By: Leslie Criss / Northeast Mississippi Daily Joural – Tupelo
A Jew? A Christian? A “Jew for Jesus”? Jacob Damkani isn’t as focused on his own mission as he is on challenging replacement theology.
(TNS) – Jacob Damkani is a man on a mission. In his case, it’s a mission to his people: the Jews.
Damkani is the founder of Trumpet of Salvation to Israel, a Tel Aviv-based ministry whose goal is to “bring the gospel back to the Jewish people.”
The 65-year-old Damkani was in Tupelo, Mississippi, last week as part of his first trip back to the States in eight years, conducting interviews and promoting A New Spirit, a recently released movie adaptation of his life story.
Damkani is warm and intense, with a resonant baritone voice, a thick gray beard and curly hair. Compact and vigorous, he begins his days back home with a 5 am swim in the Mediterranean Sea.
As a young adult, he moved from Tel Aviv to Brooklyn, New York, and lived in an ultra-Orthodox Jewish community before moving to Asbury Park, New Jersey, where he ran a gift shop.
“I got to be friends with Bruce Springsteen. It was before he became a big deal. He’d play at the Stone Pony, and we had a few conversations,” Damkani said in an interview from the studios of American Family Radio in Tupelo.
It was while living in New Jersey that Damkani made a profound shift in his beliefs, a shift that led him from Asbury Park to Woodland Hills, California – home to a religious community called Last Days, led by popular Christian recording artist Keith Green, who died in 1982.
Damkani lived in the community and studied under Green for a year in 1978, in the waning days of the Jesus Movement. A casual observer would say he became a Christian, but the keenly intelligent Damkani, never at a loss for words, whether in Hebrew or English, put a finer point on his change of heart.
“Wait a minute. When we say ‘Christian’ we think of another religion,” he said. “But the idea that Jesus came to establish a new religion is far from the truth. Jesus never intended to bring a new religion, and the church has to understand that Jesus is the natural continuation of God’s promises made to Israel. Men made a new religion of it, and the Jews will not accept a new religion. That is the obstacle for the Jews. I didn’t become a Christian if that means following a new religion. If it means a follower of Messiah, then OK, I’m a Christian.”
Damkani left the States and moved back to Israel in 1981, with his heart set on bringing this message to his people, and on helping others – especially Gentile believers – do the same. In 1984, he established Trumpet of Salvation to Israel. For 34 years, the group has been teaching Gentile believers how to reach Israeli Jews in a culturally sensitive and effective way.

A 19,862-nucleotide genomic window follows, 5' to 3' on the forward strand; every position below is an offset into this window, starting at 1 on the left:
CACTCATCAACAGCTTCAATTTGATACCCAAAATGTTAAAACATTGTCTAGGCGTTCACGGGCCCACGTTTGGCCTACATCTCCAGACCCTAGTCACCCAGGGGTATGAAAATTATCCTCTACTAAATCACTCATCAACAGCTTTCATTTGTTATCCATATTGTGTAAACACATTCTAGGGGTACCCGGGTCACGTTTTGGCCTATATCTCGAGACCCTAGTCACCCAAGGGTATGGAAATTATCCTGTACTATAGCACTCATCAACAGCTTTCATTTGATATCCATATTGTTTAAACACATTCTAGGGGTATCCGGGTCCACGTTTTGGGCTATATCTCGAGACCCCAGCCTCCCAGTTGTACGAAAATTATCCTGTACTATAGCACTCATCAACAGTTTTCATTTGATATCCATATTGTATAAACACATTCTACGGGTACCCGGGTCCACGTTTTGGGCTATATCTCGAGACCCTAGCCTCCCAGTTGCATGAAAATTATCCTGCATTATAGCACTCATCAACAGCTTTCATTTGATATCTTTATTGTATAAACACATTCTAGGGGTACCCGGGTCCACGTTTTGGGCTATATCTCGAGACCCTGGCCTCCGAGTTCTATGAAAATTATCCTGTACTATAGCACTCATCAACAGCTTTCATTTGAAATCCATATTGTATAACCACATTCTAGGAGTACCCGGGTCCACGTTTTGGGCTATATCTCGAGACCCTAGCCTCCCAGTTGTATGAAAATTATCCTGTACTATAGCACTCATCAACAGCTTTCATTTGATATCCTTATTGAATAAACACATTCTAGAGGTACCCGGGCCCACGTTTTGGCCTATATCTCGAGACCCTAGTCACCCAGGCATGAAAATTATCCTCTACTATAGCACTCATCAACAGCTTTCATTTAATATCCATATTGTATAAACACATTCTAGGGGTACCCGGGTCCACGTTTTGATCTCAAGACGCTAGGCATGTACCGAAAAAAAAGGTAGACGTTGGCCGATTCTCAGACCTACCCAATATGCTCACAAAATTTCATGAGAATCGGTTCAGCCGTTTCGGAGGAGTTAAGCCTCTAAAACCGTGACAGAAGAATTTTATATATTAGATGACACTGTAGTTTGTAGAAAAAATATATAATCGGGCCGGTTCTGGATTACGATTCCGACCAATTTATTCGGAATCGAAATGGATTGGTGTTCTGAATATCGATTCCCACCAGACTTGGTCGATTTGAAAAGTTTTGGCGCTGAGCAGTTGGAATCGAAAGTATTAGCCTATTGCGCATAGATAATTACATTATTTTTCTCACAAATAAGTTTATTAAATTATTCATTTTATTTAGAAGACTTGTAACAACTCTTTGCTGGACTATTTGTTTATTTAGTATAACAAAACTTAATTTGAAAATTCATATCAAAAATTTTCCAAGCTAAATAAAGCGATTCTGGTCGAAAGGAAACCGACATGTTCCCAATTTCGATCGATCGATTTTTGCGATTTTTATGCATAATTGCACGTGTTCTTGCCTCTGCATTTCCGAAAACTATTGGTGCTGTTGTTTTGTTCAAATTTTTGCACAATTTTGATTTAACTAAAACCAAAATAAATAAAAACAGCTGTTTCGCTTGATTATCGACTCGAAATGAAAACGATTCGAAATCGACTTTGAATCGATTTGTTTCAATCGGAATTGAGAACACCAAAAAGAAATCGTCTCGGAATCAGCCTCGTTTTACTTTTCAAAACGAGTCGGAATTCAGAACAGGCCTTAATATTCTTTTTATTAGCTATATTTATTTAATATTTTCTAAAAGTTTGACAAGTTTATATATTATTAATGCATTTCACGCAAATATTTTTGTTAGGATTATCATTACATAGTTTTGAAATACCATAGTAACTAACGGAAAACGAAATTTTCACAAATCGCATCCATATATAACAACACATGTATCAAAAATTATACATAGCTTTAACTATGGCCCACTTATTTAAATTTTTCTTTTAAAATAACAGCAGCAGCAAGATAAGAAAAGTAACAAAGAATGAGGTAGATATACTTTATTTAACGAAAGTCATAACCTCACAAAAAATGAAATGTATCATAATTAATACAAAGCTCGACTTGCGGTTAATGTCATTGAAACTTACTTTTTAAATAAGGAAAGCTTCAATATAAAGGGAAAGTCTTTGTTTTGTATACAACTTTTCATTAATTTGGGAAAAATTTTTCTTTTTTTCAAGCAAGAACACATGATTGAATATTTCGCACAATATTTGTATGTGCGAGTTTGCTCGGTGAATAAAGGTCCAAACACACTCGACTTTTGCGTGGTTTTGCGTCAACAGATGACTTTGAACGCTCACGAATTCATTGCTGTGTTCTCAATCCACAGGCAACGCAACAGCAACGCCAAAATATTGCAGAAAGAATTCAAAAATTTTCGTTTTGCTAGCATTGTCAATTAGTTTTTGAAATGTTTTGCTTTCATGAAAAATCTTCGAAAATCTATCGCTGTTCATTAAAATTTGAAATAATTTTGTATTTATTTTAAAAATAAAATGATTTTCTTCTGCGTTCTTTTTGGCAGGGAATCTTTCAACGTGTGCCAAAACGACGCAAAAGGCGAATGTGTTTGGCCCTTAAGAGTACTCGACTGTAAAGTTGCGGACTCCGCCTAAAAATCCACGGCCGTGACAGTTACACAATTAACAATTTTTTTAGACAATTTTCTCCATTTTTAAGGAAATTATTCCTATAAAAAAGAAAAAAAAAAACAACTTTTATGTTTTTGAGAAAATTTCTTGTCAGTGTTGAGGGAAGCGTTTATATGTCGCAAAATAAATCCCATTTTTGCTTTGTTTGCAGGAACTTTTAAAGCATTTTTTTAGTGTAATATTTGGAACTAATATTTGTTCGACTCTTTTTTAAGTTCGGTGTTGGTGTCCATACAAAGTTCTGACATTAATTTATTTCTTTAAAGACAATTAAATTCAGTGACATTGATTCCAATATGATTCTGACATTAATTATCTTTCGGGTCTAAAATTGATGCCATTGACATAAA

Damkani said part of the challenge is helping non-Jewish believers understand the Jews’ natural resistance to Christianity.
“The mind of the Jews doesn’t see Christianity as followers of Messiah, but as a new religion; one that betrayed the God of Israel and Israel as a people,” he said. “When it comes to my people, Christianity is just another religion – the enemy of the Jews who have persecuted them all the way from the Crusades to the Inquisition to the pogroms and the Holocaust. Hitler is associated with Christianity, and Hitler quoted Martin Luther a number of times.”
Damkani said it can be a daunting task to train Gentile Christians to see Western Christianity from a Jewish perspective – a task which requires some deprogramming from the “replacement theology” taught in many churches.
“You cannot really blame the Jews for their hostility,” Damkani said. “For 2,000 years the church told them they aren’t relevant anymore. It’s all based on replacement theology, which is big in the church: the idea that God has sent the Jews away and now Christianity is for the Gentiles. The church has been blind to the place of Israel in the glorious final salvation and the kingdom to come on earth. Messiah didn’t come to replace Israel, he came to open the door, to reconcile all men to God, first to the Jews and then the Gentiles.”
If Western Christians are to make inroads with Israeli Jews, Damkani said they must first acknowledge the part the church has played in alienating them.
“The tragedy is the Gentile world, the church, has done everything it can to do away with Israel and to take Jesus for themselves. Gentiles need to say, ‘Please forgive us for what we have made of Jeshua, for making a blonde, blue-eyed Jesus and for turning the feasts that he celebrated into Easter and Christmas. He had nothing to do with that,” he said.
When Damkani finishes his American visit, he’ll return to Tel Aviv, and to the work he has devoted the past 34 years to, a work he describes as “a double-edged sword.”
“The task we have now is to open the eyes of the Jews to accept Jesus for who he is,” he said, “and to open the eyes of the Gentiles – the saints from the nations – to their calling to Israel.”